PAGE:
As with many green choices, the “right” one is not always clear-cut. The most eco-friendly option for you will depend on a lot of factors, including your location, the climate you live in and your budget.

6 Environmental Considerations for Decking

When choosing the best green option for you, keep in mind the following factors. If you can achieve at least four out of the six, you can feel pretty good about your new deck:

1. Local. The further your decking material has to be shipped, the greater the cost to the environment. In many cases, locally produced materials will outweigh most negatives.
2. Manufactured Cleanly.
Choose a material made without the use of any toxic chemicals and that doesn't create any toxic by-products.
3. Sustainable Future.
Make sure the material is harvested responsibly and is not a finite resource.
4. Green Maintenance
. Check that you can maintain the material without the use of toxic chemicals.
5. Longevity.
Pick a material that will last as long as possible. Longevity is a key part of being green. The longer a product lasts, the less impact it has on the environment, no matter how much material or chemical was used in its initial manufacture.
6. Recyclable.
Choose a material that can be easily recycled and/or is made from recycled or reclaimed products.

Read on for a rundown of your decking material options and their green credentials.

Wooden Decking

The traditional option for a deck is wood, and while it’s fast being replaced in popularity by composite decking (see below), it is still a good one, especially if you live in an area with extra hot summers. The plastic in composite decking can mean the material becomes too hot to walk on. 

Wood is long-lasting and the most economical of decking materials. While it requires more regular maintenance, it trumps all other options in terms of longevity because it can be refinished year after year. All wood decking needs to be cleaned and resealed every year or two to maintain its original color and prevent splintering and warping. Some hardwoods, such as redwood and cedar, are naturally resistant to rot and insect damage, so don’t need to be treated with chemicals. Other softwoods, such as the popular southern yellow pine, must be pressure treated with chemicals to imbue them with similar properties.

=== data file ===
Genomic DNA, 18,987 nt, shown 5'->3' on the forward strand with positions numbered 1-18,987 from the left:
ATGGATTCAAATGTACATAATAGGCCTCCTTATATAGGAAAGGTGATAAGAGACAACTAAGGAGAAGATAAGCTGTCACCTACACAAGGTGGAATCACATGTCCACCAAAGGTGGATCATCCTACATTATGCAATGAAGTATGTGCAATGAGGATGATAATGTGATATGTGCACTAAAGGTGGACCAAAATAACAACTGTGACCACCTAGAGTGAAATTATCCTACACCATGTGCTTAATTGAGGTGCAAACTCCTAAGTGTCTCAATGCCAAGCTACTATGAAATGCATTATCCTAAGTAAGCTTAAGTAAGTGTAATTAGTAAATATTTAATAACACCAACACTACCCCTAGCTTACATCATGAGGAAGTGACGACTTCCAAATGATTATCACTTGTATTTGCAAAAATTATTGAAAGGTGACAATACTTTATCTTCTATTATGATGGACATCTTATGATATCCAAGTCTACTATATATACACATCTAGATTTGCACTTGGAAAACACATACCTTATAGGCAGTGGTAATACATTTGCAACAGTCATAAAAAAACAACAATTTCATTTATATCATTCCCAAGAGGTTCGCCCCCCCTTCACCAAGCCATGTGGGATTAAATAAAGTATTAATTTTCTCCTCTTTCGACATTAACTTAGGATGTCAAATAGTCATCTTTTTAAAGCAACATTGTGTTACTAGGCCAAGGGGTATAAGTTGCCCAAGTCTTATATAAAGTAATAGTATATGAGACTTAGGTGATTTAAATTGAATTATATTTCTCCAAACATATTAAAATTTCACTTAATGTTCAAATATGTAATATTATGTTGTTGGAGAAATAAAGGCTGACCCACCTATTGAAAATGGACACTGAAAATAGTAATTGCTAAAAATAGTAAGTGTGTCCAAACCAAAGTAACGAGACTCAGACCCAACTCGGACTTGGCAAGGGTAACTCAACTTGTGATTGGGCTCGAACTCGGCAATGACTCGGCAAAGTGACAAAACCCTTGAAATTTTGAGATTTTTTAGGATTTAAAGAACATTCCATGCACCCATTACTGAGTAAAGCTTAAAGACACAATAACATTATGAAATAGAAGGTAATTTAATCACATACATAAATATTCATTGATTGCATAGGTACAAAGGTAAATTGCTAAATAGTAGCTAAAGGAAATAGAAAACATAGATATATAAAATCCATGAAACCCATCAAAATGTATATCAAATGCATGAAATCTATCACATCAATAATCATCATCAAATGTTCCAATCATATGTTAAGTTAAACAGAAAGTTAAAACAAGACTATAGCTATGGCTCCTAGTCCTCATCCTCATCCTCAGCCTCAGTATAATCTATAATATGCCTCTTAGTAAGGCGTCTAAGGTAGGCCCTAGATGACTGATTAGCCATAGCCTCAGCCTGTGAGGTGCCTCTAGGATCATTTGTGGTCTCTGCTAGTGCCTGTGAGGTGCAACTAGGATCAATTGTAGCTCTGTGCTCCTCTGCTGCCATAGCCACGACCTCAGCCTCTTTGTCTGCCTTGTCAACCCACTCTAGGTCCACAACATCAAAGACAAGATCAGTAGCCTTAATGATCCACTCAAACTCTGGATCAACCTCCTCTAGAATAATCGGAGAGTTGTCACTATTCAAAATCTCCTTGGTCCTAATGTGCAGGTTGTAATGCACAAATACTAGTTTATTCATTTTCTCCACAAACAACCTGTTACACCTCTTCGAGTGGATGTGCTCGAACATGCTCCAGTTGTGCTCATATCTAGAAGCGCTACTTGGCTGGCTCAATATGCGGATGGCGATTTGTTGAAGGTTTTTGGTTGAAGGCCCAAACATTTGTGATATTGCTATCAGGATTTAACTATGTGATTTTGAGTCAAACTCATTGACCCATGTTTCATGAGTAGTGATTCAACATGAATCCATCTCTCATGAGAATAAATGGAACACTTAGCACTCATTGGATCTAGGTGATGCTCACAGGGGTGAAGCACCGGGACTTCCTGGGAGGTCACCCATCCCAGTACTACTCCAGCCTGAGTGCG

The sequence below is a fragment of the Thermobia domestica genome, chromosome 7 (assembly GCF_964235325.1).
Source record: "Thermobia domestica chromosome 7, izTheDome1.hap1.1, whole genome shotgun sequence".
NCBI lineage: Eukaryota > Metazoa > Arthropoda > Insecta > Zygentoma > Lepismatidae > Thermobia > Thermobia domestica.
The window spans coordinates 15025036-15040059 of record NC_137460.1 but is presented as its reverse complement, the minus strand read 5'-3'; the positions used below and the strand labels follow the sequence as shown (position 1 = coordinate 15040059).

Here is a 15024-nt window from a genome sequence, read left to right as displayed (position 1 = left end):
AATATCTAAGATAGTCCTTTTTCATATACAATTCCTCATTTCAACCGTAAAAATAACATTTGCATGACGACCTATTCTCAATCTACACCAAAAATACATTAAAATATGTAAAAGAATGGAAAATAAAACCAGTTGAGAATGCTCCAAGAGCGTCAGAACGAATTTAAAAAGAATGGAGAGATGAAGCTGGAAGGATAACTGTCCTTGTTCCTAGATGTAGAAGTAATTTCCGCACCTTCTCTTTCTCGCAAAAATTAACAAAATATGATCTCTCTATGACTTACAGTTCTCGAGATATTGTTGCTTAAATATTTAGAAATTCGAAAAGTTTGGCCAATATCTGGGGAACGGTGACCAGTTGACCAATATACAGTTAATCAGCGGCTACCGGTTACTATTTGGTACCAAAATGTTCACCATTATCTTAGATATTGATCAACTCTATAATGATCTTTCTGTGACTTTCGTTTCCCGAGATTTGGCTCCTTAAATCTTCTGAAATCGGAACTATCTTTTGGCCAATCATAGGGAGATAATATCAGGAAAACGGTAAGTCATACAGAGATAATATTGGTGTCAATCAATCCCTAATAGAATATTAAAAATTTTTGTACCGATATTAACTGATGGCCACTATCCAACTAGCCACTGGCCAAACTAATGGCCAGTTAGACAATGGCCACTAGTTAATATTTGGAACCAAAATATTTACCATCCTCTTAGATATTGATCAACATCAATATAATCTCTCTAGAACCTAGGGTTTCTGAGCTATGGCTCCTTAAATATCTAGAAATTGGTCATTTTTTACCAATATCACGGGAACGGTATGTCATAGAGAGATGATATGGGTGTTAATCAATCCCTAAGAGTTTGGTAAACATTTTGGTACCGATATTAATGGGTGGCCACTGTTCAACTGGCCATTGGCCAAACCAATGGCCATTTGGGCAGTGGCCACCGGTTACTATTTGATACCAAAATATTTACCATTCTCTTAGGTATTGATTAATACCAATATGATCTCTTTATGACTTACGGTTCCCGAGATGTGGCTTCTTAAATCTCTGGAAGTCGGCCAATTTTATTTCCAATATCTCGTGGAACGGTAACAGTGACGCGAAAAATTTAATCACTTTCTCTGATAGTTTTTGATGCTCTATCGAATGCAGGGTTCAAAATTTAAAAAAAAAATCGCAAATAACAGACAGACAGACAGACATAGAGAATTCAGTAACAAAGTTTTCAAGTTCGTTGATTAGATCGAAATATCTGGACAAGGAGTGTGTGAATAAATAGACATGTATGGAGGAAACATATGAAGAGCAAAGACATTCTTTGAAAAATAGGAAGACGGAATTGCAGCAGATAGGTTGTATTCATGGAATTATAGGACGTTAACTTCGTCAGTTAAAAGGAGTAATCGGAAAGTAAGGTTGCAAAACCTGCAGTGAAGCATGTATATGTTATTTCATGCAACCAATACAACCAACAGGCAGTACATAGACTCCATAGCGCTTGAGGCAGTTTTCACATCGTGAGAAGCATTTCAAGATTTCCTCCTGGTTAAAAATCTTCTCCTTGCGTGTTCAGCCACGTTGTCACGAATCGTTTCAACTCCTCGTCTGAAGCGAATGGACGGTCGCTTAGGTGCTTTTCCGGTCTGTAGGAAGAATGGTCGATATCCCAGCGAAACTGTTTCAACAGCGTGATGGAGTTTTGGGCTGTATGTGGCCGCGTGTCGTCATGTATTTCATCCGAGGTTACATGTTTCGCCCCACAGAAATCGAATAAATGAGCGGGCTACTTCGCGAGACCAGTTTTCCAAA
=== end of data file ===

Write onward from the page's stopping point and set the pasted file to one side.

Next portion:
If you opt for wood, your location will determine your most environmentally-friendly option. While Forestry Stewardship Council certified wood guarantees your product hasn’t been harvested from endangered rainforests, non-FSC certified wood grown locally could be the greener option when the cost to the environment of shipping is factored in. Below is a look at the best options based on your location.

Southwest/Rocky Mountain Region: Redwood, which grows extensively along the West Coast, is the strongest natural decking material available. It is resistant to rot, decay and termites, and the wood naturally fades to grey over time. (If you want to keep the color, you will need to stain it.) This is the best choice for those who live in California, Colorado, Utah, Nevada or Arizona, as it will be harvested in your region, meaning less energy expended in shipping.

Northwest: If you live in Washington, Oregon or Idaho, cedar is a good choice. It has similar properties to redwood, although it is not as strong, it is durable and naturally resistant to rot and insect damage.

East Coast: Southern yellow pine is a widely available softwood that is grown predominantly in the southeast. However, softwoods are not naturally resistant to rot or insects in the way hardwoods are, therefore they must be pressure treated (a process of forcing chemical preservatives deep into the wood). You also still need to stain or seal pressure treated wood to protect it from weathering, but it is generally the least expensive option. The toxic, arsenic-based chemical that was used in pressure-treated wood until 2003 has been replaced with copper-based alternatives that are not absorbed by the human body.